China has a long history of censoring content - from banning or limiting imports, setting standards for traditional media (and punishing perceived transgressions), to restricting access to a number of foreign Internet sites (including YouTube), and monitoring online content. Still, China also relies heavily on self-censorship from outlets to make sure that only "appropriate" content is made available.
In this case, someone in the PR office for a major online video provider in China, commented on her company's policy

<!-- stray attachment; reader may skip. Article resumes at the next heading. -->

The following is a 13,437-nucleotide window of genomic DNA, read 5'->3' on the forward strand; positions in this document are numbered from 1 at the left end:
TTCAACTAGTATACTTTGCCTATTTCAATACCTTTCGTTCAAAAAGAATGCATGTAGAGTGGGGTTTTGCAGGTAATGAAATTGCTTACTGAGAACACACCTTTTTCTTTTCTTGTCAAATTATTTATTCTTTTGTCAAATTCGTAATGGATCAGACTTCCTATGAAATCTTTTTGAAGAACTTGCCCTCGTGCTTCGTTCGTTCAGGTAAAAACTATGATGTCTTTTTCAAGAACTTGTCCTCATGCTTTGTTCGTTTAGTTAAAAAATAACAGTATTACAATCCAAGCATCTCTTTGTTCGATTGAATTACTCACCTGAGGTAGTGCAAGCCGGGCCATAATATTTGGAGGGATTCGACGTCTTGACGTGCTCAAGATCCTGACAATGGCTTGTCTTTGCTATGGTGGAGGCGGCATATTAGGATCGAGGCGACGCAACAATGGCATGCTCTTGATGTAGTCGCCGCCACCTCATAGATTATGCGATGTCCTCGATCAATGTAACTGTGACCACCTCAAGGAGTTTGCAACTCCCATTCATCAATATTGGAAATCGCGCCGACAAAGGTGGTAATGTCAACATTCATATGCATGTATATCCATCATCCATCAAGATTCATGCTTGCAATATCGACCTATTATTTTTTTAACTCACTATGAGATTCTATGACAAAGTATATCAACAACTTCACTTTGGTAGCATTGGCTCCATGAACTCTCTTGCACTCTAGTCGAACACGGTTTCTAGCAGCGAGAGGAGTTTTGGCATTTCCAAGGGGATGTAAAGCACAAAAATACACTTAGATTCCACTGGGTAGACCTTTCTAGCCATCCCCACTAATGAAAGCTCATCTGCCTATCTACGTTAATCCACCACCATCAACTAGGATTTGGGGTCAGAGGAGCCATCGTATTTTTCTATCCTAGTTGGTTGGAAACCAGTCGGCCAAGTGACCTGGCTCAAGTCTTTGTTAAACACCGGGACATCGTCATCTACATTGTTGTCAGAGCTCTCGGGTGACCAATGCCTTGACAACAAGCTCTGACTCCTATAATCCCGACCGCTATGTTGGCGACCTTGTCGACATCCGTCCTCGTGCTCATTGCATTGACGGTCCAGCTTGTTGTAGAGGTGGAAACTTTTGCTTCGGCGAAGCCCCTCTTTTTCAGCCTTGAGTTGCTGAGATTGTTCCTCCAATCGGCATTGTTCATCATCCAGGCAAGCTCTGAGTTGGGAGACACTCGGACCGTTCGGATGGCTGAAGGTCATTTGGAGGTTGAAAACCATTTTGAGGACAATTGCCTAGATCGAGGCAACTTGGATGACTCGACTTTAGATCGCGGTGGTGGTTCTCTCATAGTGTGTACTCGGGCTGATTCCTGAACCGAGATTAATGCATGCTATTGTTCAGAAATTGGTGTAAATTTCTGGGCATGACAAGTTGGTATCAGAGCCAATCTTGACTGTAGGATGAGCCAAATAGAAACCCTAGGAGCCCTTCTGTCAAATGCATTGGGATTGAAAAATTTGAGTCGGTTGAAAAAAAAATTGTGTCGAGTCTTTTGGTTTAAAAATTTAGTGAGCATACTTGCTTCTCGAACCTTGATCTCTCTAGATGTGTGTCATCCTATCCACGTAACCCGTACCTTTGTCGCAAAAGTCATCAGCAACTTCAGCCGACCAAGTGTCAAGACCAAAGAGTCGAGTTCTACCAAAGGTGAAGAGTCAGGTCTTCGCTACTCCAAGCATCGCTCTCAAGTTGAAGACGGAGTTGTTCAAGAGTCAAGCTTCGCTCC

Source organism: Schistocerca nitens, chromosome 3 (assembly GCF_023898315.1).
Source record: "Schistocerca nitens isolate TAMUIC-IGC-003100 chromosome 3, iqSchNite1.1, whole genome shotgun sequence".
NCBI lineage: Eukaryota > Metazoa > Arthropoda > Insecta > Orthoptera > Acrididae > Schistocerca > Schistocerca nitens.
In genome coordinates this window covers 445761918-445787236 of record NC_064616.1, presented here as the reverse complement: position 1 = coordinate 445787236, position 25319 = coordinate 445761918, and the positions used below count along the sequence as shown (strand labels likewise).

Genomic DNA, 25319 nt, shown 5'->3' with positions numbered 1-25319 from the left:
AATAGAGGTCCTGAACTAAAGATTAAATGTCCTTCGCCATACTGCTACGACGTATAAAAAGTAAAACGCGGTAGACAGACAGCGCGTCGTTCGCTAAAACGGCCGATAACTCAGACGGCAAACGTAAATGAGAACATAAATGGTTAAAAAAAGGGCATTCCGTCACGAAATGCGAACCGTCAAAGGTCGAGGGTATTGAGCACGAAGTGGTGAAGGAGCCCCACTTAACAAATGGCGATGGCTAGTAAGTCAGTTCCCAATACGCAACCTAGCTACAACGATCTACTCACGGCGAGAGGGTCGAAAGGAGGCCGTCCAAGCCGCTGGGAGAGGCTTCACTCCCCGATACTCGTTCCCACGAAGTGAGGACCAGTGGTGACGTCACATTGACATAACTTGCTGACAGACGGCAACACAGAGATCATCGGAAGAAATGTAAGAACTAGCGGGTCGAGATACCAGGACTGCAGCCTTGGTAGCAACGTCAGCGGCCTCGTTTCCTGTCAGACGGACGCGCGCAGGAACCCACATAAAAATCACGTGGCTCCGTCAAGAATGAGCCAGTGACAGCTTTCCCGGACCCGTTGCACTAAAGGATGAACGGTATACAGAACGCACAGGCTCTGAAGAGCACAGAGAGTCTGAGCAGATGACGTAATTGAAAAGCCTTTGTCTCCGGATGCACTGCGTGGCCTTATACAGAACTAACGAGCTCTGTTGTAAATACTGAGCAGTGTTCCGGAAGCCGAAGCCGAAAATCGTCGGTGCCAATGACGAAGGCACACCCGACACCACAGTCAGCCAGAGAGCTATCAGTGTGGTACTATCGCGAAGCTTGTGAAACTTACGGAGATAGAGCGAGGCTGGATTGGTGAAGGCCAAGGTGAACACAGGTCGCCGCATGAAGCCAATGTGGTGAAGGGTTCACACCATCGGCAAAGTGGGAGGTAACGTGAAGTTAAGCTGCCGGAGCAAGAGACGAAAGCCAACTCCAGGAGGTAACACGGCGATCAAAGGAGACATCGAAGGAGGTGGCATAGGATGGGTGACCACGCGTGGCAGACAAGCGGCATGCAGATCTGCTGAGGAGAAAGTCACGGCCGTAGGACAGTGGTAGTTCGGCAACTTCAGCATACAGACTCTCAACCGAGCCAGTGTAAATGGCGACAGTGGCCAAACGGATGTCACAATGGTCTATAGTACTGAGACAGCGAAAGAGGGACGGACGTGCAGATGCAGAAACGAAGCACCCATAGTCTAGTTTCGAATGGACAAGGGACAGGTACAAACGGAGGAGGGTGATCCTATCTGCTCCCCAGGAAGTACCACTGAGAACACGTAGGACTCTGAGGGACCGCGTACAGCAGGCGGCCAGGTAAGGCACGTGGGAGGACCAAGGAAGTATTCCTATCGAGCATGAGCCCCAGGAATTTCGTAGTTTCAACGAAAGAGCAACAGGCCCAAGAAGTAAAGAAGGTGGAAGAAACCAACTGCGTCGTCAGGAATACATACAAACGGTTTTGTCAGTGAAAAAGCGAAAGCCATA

"Nothing with vulgar or violent materials will pass," said the woman, who did not give her name because she said she was not authorized to speak on the record. "Political speech? If it is anti-party and anti-society, it definitely will not pass. No website will allow such content."Source - China wants to censor online video content, Broadcast Newsroom